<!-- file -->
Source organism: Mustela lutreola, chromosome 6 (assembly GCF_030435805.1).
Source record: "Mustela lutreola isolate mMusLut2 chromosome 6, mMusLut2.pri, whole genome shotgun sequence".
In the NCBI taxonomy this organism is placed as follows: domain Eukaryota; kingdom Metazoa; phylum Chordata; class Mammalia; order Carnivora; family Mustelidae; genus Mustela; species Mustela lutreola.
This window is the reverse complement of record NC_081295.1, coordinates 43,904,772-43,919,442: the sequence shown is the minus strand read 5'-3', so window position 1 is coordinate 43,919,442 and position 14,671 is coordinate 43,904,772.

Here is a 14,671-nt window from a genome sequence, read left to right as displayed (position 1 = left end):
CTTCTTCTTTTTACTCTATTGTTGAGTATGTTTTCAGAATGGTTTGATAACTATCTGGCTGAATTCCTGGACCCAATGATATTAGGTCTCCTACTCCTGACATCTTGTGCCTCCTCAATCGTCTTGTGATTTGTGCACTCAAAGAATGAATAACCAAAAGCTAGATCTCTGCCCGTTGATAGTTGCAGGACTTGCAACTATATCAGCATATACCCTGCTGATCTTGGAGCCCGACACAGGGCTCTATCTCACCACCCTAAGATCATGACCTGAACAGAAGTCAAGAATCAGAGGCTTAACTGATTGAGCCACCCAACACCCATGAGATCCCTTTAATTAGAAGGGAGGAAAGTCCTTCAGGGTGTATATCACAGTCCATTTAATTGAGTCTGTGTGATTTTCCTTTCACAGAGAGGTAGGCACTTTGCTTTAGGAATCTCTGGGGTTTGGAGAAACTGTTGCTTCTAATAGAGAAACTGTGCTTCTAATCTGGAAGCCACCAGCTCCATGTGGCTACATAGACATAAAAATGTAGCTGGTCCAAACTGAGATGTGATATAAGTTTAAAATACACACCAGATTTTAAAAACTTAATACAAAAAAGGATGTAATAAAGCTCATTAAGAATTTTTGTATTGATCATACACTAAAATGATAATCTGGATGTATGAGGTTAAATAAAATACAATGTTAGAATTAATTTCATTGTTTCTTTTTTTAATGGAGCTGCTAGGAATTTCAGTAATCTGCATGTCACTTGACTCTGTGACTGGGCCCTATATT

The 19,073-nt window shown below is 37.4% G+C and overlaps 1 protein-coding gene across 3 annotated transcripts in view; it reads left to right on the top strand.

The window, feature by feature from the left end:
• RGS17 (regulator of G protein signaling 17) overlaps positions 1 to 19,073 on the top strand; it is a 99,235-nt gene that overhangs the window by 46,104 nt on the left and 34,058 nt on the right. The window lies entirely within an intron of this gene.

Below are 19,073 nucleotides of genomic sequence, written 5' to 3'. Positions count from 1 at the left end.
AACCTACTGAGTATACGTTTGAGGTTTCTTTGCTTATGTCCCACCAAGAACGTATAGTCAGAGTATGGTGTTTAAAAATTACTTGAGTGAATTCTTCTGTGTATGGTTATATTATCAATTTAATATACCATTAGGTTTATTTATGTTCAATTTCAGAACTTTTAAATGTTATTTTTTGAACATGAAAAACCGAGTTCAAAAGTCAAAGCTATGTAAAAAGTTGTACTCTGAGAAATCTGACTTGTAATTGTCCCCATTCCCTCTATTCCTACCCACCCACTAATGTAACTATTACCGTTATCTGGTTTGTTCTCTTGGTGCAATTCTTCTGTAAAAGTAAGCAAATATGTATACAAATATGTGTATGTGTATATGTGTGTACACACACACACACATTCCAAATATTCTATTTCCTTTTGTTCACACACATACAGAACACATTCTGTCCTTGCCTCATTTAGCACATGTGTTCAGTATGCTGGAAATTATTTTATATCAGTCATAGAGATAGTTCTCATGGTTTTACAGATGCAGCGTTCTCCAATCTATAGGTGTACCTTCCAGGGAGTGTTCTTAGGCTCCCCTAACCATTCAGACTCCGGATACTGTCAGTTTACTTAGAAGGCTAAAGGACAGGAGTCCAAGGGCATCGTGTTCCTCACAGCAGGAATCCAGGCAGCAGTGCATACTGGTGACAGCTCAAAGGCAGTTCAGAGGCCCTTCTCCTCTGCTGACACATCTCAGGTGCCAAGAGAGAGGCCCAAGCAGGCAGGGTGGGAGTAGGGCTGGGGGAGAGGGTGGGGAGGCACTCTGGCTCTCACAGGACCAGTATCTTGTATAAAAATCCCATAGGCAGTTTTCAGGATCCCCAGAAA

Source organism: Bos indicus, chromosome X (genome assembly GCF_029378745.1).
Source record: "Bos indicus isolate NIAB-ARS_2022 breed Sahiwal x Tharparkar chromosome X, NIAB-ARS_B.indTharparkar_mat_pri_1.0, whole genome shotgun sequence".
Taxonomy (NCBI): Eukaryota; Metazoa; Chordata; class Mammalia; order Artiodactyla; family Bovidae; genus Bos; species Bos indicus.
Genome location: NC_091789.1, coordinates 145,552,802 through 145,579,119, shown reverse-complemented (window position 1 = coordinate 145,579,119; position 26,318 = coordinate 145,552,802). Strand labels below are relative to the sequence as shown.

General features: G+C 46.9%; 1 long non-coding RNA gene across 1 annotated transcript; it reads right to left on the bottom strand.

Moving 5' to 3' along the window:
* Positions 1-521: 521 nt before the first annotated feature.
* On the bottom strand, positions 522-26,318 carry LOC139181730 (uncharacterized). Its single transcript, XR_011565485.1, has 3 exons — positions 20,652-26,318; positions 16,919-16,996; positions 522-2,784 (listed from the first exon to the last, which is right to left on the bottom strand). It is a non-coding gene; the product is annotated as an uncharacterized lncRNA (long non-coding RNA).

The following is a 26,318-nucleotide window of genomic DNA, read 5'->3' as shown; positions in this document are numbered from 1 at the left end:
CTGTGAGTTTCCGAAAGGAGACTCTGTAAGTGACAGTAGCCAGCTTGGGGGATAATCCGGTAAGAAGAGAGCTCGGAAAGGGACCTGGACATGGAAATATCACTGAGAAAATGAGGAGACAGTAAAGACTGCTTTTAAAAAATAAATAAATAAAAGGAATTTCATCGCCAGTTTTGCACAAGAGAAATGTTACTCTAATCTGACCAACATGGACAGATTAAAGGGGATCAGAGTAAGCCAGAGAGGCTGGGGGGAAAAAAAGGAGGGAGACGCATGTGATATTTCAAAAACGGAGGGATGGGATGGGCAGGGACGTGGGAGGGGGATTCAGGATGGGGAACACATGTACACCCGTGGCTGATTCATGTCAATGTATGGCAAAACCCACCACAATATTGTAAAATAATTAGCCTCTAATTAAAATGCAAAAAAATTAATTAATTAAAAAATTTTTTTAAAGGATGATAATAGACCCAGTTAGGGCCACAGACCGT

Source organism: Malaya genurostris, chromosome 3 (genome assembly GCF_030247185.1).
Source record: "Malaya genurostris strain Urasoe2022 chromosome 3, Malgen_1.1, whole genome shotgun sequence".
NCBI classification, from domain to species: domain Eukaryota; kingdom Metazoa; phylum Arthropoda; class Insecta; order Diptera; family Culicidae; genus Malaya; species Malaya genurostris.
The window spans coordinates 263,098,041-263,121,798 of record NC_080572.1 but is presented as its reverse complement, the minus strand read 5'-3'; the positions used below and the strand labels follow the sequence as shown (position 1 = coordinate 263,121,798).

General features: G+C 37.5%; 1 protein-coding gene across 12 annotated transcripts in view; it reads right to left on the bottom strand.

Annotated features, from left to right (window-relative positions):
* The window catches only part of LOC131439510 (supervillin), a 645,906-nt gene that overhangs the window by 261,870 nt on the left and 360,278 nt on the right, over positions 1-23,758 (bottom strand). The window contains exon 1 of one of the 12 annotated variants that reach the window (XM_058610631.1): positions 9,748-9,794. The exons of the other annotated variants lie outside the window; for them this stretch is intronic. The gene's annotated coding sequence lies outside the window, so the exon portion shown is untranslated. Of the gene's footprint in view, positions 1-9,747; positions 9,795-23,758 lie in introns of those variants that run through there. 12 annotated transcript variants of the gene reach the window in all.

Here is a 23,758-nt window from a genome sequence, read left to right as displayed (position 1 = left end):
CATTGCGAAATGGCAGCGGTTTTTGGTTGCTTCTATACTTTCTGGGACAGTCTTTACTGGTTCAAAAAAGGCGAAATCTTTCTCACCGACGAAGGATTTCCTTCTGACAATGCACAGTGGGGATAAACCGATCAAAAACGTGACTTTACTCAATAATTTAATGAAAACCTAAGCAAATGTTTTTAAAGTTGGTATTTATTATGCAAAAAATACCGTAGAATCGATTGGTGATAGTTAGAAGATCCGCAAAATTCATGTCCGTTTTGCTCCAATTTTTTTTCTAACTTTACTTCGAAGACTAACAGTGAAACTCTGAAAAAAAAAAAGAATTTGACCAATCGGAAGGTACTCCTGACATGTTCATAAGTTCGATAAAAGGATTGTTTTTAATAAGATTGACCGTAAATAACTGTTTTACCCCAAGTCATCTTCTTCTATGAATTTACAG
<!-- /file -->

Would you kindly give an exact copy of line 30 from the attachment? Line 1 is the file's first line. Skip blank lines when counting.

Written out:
CATTGCGAAATGGCAGCGGTTTTTGGTTGCTTCTATACTTTCTGGGACAGTCTTTACTGGTTCAAAAAAGGCGAAATCTTTCTCACCGACGAAGGATTTCCTTCTGACAATGCACAGTGGGGATAAACCGATCAAAAACGTGACTTTACTCAATAATTTAATGAAAACCTAAGCAAATGTTTTTAAAGTTGGTATTTATTATGCAAAAAATACCGTAGAATCGATTGGTGATAGTTAGAAGATCCGCAAAATTCATGTCCGTTTTGCTCCAATTTTTTTTCTAACTTTACTTCGAAGACTAACAGTGAAACTCTGAAAAAAAAAAAGAATTTGACCAATCGGAAGGTACTCCTGACATGTTCATAAGTTCGATAAAAGGATTGTTTTTAATAAGATTGACCGTAAATAACTGTTTTACCCCAAGTCATCTTCTTCTATGAATTTACAG